Reducing Gadolinium dose in MRI Scan
- August 6, 2015
Researchers from Stanford university have found a new artificial intelligence to reduce the dosage of the contrast agent gadolinium in MRI scan. Gadolinium is a chemical substance which is used in MRI scan and it helps to improves the quality of MRI images.
In the recent studies researchers found a small amount of metals remains in the bodies of the people who have undergone MRI scan and it can be harmful for the people but radiologists are working proactively to optimize patient safety.
Dr Gong Phd researcher at Stanford university said, “There is concrete evidence that gadolinium deposits in the brain and body. While the implications of this are unclear, mitigating potential patient risks while maximizing the clinical value of the MRI exams is imperative”.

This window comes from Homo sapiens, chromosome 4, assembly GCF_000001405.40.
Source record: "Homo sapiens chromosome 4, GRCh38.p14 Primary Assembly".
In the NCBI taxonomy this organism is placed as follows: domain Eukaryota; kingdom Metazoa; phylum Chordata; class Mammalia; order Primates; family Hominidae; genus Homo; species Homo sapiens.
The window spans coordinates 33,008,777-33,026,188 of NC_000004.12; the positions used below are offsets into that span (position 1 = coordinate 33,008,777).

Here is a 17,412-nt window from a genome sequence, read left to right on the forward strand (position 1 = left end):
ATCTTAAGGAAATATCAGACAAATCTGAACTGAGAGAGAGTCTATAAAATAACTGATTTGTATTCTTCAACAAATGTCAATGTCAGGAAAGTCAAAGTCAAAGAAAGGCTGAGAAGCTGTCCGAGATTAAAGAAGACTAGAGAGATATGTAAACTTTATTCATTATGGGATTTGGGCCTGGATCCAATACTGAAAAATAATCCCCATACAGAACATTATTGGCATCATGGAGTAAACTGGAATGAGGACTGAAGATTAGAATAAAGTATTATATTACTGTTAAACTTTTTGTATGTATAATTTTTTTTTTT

To achieve the goal Dr Gong and the team have been studying deep learning. Deep learning is a artificial intelligence technique that teaches computers by examples. For deep learning technique, researchers used MRI images from 200 patients who have received various contrast enhanced MRI exams. In their research they collected three sets of images ie, zero dose scans, low dose scans and full dose scans.
The algorithm learned to differentiate the full dose scans from low dose scans and zero dose scans. The initial results is that the image quality between the low dose and full dose was not significantly different.
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